St. Petersburg Times
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Few people are affected more by weather than the mariner. An unexpected change in winds, seas or visibility can reduce the efficiency of marine operations and threaten the safety of a vessel and its crew. The National Weather Service (NWS), a part of the National Oceanic and Atmospheric Administration (NOAA), provides marine weather warnings and forecasts to serve all mariners who use the waters for livelihood or recreation. Local weather patterns are fairly predictable. In the fall, winter and spring, cold fronts roll in from the north anywhere from several days to more than a week apart. During the summer, storms can form over the Gulf of Mexico or the Florida Peninsula, depending on the location of the Atlantic Ridge or Bermuda High.
1. The Loop Current
Warm water from the Yucatan Current (fed by the Caribbean, Guiana and North Equatorial currents) flows northward through the Yucatan Channel and into the Gulf of Mexico. The current can travel as far north as the Mississippi River Delta before “looping” south and feeding into the Florida Current.

Web site: www.oceancurrents.
rmasmiami.edu

2. The Florida Current
This warm water then flows into the Straits of Florida and runs along the Keys before hooking northward again. From space, the current looks like a river within the ocean. It can be 10 degrees warmer than surrounding waters.
3. The Gulf Stream
This major ocean current travels north along the Eastern Seaboard before turning northeast at Cape Hatteras, N.C. Mariners have long used the Gulf Stream to help carry goods north and ultimately east to European markets. The path of the Gulf Stream can vary day to day. Since the Gulf Stream water is much clearer than surrounding waters, it appears deep blue from outer space. Scientists use satellite imagery to help pinpoint the Gulf Stream’s location.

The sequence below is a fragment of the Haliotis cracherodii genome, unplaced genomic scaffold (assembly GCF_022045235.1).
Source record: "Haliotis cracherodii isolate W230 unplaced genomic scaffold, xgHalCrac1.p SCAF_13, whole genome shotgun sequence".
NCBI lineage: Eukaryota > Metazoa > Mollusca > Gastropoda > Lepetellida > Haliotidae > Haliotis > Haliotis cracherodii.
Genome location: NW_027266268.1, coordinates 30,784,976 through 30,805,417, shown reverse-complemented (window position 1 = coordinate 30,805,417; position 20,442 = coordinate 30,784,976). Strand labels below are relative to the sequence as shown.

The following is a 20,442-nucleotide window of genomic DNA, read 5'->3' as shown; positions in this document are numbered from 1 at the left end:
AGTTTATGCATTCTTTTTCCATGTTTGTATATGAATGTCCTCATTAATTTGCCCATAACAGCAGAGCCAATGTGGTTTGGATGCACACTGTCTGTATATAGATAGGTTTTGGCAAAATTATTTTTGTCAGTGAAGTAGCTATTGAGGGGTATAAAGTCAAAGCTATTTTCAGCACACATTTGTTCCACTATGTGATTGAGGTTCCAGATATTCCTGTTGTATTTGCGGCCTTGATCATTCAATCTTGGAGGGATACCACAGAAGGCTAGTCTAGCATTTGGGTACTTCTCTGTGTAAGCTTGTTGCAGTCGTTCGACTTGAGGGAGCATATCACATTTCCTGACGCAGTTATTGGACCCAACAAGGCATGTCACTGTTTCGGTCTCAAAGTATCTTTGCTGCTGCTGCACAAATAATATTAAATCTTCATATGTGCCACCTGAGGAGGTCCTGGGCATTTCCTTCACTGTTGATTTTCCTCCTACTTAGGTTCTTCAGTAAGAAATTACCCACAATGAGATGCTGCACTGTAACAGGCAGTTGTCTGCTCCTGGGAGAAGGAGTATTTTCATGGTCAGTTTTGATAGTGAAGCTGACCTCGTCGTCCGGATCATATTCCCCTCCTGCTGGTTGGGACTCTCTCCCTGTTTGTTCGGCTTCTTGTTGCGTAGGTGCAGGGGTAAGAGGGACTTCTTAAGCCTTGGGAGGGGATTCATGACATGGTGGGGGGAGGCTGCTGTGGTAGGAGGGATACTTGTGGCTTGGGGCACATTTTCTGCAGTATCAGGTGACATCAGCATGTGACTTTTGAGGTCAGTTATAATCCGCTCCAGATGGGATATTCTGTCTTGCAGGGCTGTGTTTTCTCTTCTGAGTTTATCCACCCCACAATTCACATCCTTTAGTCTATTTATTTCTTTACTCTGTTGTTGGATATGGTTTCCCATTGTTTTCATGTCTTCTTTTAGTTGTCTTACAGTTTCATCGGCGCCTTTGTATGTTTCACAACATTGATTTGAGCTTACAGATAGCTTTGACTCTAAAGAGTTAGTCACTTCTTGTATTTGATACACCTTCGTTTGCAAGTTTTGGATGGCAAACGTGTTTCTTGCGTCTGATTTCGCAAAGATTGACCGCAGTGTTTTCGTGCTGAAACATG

Ocean currents
Ocean currents, such as the Loop, Florida and Gulf Stream, play a significant role in world weather patterns. Since the waters of the Gulf Stream originate in the sunny Caribbean, the water is warm. In the winter, the water off Cape Hatteras, N.C. is actually warmer than the air temperature. The prevailing winds blow east across the warm water, which is why England, Ireland and Norway have warmer climates than other countries at the same latitude.

Buoys in the gulf
Marine observations
Buoys and land sites provide measurements of wind temperature, pressure and at some locations wave height.
Web site:
http://www.ndbc.noaa.gov/rmd.shtml

Wave height
Mariners find information on wave height particularly useful. The National Weather Service uses the term “significant wave height” in its forecast. This is defined as the average of the highest one-third of the waves. The chances of encountering such a wave is one in 10. But one out of every 1,000 waves will be double the significant wave height. This could be where the term “rogue wave” originated. “Rogue” waves form when wave trains of different speeds and directions meet, forming en extreme wave.

Dial-A-Buoy
Mariners can obtain the latest coastal and offshore weather observations through a telephone service.
Phone: (228) 688-1948
Web site:
http://seaboard.ndbc.noaa.gov/dial.shtml


Times graphic by MICHAEL GUILLEN • text by TERRY TOMALIN
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Sources: Charlie Paxton and Ernie Jillson, National Oceanic and Atmospheric Administration, National Weather Service